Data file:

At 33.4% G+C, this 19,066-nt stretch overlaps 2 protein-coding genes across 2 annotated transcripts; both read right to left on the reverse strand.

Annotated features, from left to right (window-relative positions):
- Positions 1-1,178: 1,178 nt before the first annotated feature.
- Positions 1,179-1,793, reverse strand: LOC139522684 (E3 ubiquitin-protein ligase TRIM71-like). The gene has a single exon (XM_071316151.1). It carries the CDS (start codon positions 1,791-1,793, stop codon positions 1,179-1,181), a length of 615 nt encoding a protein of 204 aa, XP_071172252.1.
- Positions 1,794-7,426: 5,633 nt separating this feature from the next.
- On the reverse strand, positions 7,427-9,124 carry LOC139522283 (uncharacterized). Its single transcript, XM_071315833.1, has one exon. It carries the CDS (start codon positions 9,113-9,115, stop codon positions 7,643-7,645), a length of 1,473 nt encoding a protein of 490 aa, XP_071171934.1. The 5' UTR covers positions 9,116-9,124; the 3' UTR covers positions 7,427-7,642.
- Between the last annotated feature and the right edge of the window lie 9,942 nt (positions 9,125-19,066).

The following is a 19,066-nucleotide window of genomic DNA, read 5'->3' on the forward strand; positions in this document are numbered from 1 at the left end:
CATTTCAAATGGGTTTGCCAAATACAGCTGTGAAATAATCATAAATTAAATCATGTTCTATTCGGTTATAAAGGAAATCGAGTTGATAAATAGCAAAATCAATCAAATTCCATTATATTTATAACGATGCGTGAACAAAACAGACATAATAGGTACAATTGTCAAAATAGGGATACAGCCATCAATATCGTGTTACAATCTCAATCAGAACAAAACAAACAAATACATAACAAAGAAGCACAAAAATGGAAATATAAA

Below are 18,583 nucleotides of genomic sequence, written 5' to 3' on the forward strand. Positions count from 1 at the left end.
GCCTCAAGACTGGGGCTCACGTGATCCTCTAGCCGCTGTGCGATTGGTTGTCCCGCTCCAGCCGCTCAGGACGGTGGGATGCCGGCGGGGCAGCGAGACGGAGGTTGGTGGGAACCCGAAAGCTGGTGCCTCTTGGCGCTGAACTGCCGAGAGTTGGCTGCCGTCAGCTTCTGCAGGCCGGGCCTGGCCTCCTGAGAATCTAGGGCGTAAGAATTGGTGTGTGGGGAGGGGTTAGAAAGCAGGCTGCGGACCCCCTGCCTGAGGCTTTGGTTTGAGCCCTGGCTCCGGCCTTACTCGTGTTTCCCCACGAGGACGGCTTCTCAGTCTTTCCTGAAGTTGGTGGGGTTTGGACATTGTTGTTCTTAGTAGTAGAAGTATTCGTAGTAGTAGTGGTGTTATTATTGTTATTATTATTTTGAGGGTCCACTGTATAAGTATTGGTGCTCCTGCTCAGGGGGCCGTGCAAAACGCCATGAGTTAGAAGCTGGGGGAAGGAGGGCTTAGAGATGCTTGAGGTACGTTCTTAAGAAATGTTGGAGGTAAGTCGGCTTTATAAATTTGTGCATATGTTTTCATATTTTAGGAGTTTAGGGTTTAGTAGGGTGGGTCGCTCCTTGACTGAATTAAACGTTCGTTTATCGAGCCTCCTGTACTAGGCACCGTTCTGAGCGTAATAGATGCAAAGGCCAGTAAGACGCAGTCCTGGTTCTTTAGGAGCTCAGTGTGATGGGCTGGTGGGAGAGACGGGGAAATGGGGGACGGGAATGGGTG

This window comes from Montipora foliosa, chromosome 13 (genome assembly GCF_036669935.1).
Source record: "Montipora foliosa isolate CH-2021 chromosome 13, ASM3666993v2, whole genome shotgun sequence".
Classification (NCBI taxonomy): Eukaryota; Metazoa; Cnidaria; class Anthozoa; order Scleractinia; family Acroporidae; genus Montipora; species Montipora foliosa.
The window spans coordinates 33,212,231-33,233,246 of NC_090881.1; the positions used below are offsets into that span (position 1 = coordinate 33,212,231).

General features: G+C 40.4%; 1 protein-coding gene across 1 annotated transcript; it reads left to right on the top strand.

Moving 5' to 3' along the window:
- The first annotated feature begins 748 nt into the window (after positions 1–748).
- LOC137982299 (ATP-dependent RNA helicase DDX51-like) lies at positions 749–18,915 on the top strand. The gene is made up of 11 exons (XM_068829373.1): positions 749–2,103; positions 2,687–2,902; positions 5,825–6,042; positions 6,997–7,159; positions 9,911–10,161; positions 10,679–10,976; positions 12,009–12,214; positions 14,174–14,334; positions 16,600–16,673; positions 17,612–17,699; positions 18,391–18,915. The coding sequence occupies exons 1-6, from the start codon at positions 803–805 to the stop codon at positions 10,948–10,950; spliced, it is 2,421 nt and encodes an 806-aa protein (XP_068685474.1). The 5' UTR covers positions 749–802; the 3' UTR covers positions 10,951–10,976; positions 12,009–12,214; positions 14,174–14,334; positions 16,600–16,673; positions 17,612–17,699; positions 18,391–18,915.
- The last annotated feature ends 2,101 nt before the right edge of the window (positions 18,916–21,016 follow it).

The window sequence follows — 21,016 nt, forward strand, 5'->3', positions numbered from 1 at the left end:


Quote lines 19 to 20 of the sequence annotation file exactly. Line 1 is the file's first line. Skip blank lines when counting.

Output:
- LOC137982299 (ATP-dependent RNA helicase DDX51-like) lies at positions 749–18,915 on the top strand. The gene is made up of 11 exons (XM_068829373.1): positions 749–2,103; positions 2,687–2,902; positions 5,825–6,042; positions 6,997–7,159; positions 9,911–10,161; positions 10,679–10,976; positions 12,009–12,214; positions 14,174–14,334; positions 16,600–16,673; positions 17,612–17,699; positions 18,391–18,915. The coding sequence occupies exons 1-6, from the start codon at positions 803–805 to the stop codon at positions 10,948–10,950; spliced, it is 2,421 nt and encodes an 806-aa protein (XP_068685474.1). The 5' UTR covers positions 749–802; the 3' UTR covers positions 10,951–10,976; positions 12,009–12,214; positions 14,174–14,334; positions 16,600–16,673; positions 17,612–17,699; positions 18,391–18,915.
- The last annotated feature ends 2,101 nt before the right edge of the window (positions 18,916–21,016 follow it).